As I had never actually observed any Arcosanti workshop group having that statement explained to them, of course I wanted to know just exactly how the Arcosanti Workshop Program is "Delivering Architecture as Human Ecology." When discovered that the poster's statement was taken from Antoinette Iolanda Lima's very fine 2003 USA-published book about Paolo Soleri, I went straight back to that lavishly illustrated tome.
In Lima's book, arcology is defined as "architecture sympathetic to ecology." Reading that, I had to think (again!) about how people come to interpret the word arcology. For starters, I'll say again that "architectural ecology" is not identical to "ecological architecture." That being the case, I'll also say again that arcology is a word with some ambiguity built into it.
That's one thing. But here's another: If arcology is analogous to a forest and you mean to convey the idea of a forest, it seems obvious to me that you had better include in your explanation of the definition some notions about trees.
After I took some time to reflect on that little puzzle, here is what I came up with:
All the conservative (as in: conserving; conservationist) measures required for arcology, for arcological development that can materially embody the urban ideals of Paolo Soleri as he posited them, are geared to reflect a desire for the betterment of the human condition:
- maximizing the interaction and the accessibility associated with an urban environment;
- minimizing the use of energy, raw materials, land, and waste,
- reducing consumption, environmental degradation and pollution;
- providing maximized interaction with the surrounding natural environment
It turns out that it is precisely these sorts of concerns which are at the core of the academic field of Human Ecology, the mission of which is "to discover, disseminate and apply knowledge to meet basic human needs and improve the human condition."
Canvassing the literature, verifying the resources of what is available in universities and colleges offering programs in Human Ecology, I discovered the PhD list in North America includes Cornell; U. of Alberta (Edmonton); U. of Wisconsin (Madison). As it happens, I've had some connections with those institutions, those with Cornell of longest standing. All of them close enough to experience a kind of heady rush of recognition in that first moment of first encounter.
Human Ecology's spectrum as an academic field is broad to the point of vastness yet its breadth is one of its attractions – to my mind, anyway. Although I don't know what comes next (Qui sait? Venceremos, amigos y amigas!) I feel sure that whatever it is, it will turn out to be be “worthy work” – as Dr. Lorraine Monroe once dubbed such constructive, humanistic undertakings when I studied with her at Bank Street College of Education in NYC.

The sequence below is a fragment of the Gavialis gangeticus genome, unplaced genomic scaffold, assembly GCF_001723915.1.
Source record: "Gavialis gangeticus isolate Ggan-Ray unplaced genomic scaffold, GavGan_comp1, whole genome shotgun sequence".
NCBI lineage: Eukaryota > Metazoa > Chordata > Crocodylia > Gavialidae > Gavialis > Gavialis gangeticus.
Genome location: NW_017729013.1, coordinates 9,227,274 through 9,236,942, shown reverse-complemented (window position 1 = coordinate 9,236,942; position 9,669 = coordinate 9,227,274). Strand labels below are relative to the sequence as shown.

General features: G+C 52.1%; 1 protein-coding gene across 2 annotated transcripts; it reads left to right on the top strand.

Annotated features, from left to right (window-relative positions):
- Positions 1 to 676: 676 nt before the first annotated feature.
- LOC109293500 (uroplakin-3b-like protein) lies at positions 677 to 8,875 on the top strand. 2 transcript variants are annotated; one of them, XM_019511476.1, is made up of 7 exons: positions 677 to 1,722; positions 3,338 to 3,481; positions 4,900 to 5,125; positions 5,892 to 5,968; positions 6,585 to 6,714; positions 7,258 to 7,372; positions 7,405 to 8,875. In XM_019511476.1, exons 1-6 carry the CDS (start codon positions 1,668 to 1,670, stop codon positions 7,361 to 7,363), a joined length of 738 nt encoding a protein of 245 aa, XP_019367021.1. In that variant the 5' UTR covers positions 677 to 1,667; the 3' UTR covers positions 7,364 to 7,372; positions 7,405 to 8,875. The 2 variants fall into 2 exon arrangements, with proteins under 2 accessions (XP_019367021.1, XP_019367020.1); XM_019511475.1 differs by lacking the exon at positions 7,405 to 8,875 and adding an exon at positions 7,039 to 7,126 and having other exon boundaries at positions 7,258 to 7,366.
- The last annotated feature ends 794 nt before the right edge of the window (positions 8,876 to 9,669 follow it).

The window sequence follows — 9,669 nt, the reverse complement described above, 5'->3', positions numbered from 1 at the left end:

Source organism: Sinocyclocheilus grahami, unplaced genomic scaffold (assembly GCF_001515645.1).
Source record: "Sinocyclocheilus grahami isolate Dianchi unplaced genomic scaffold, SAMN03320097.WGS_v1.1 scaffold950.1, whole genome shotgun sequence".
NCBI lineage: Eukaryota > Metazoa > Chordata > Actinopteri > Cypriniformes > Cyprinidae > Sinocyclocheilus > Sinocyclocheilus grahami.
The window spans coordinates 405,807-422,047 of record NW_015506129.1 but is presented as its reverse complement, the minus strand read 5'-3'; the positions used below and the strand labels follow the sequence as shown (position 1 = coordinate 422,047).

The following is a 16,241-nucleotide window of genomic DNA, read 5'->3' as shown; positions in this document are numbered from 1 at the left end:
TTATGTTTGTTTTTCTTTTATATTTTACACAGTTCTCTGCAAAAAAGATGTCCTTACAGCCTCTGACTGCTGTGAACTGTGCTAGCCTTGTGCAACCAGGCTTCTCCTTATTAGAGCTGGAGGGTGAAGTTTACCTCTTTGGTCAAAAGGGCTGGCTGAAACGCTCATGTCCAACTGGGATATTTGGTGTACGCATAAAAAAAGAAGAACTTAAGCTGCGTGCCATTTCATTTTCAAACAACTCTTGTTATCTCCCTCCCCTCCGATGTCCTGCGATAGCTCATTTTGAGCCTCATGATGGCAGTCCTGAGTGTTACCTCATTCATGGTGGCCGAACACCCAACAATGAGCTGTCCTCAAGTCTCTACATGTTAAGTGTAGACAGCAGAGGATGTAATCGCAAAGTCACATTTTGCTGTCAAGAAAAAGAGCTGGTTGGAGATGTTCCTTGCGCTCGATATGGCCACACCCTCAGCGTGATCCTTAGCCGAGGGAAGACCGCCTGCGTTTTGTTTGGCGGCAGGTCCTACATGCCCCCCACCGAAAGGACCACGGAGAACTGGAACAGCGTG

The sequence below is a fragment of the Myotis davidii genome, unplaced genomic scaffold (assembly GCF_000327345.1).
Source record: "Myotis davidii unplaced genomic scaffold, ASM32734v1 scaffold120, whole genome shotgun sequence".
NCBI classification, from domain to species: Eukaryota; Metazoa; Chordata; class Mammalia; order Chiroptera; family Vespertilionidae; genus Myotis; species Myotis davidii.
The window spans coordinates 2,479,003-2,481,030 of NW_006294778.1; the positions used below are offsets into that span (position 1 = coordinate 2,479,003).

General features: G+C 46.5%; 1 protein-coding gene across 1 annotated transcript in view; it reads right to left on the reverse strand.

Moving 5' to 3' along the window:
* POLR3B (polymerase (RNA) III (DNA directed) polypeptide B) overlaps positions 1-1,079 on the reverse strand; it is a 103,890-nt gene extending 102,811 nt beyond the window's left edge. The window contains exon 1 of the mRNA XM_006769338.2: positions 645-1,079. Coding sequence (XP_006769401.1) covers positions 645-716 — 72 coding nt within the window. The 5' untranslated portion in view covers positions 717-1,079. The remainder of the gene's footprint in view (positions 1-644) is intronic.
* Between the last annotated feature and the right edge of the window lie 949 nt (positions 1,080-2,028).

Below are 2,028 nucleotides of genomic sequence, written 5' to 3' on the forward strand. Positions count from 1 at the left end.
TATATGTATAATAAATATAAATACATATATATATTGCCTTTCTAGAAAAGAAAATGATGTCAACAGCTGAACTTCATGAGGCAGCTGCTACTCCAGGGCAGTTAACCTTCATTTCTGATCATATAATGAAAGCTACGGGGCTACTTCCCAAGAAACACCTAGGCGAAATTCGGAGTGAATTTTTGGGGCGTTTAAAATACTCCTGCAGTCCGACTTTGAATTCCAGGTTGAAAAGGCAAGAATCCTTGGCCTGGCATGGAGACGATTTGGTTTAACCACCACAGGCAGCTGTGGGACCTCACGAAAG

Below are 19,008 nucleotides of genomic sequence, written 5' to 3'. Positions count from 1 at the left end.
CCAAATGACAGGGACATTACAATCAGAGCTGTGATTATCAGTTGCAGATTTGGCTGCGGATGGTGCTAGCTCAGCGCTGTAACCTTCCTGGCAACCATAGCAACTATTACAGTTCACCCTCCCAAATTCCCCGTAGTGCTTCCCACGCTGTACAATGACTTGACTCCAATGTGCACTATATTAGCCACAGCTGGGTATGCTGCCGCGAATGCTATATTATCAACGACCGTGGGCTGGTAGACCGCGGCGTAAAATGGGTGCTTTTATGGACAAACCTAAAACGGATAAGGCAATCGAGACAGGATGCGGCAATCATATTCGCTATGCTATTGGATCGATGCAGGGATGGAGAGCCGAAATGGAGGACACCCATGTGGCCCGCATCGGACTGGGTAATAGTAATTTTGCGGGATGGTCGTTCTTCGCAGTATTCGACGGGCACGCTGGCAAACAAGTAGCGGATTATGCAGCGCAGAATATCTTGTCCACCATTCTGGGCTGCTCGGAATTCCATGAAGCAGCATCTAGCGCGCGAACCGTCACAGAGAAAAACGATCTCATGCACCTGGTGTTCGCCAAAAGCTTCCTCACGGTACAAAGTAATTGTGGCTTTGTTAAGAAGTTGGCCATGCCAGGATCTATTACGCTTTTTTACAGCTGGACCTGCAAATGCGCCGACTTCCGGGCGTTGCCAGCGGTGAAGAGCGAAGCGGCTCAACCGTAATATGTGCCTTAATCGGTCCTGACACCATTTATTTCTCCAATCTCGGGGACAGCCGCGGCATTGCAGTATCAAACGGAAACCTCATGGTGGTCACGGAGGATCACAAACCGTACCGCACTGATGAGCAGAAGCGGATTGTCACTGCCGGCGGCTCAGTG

Anyway, ever since I encountered that flyer, I have been wondering about it, trying to suss out just exactly how the tantalizing promise that Arcosanti's workshop program is "delivering Architecture as Human Ecology" can be fulfilled as a practical and scholastic (or scholarly) undertaking.
One aspect of the potential of this pursuit was marvelously revealed by UK environmental scientist David Wasdell, to whom I was recently introduced by teleconference. An impressive but brief web bio <http://www.meridian.org.uk/About/Director/Pro-About_the_Director1.htm> barely captures the forcefulness of his presentation, which makes a clear case for how vital it is for everyone on the planet to pay immediate, active attention to exactly how we (by which he means all of us humans, each and every one of us, all over the globe) are responding to the reality of Climate Change.
As well as how we are NOT responding to the reality of Climate Change.
Because the incontrovertible truth is that Climate Change is a phenomenon brought about by us, by human beings! It is, first and foremost, a consequence of our behavior.
What we do, how we behave, affects the environment, affects our ecosystems, has affected the past, is affecting the present, will certainly affect the future,
How will we choose? What will we choose? For ourselves, and for others?
And for all those with any sort of stake in the future of Arcosanti, how will an interest in arcololgy have an impact on the choices which must be made?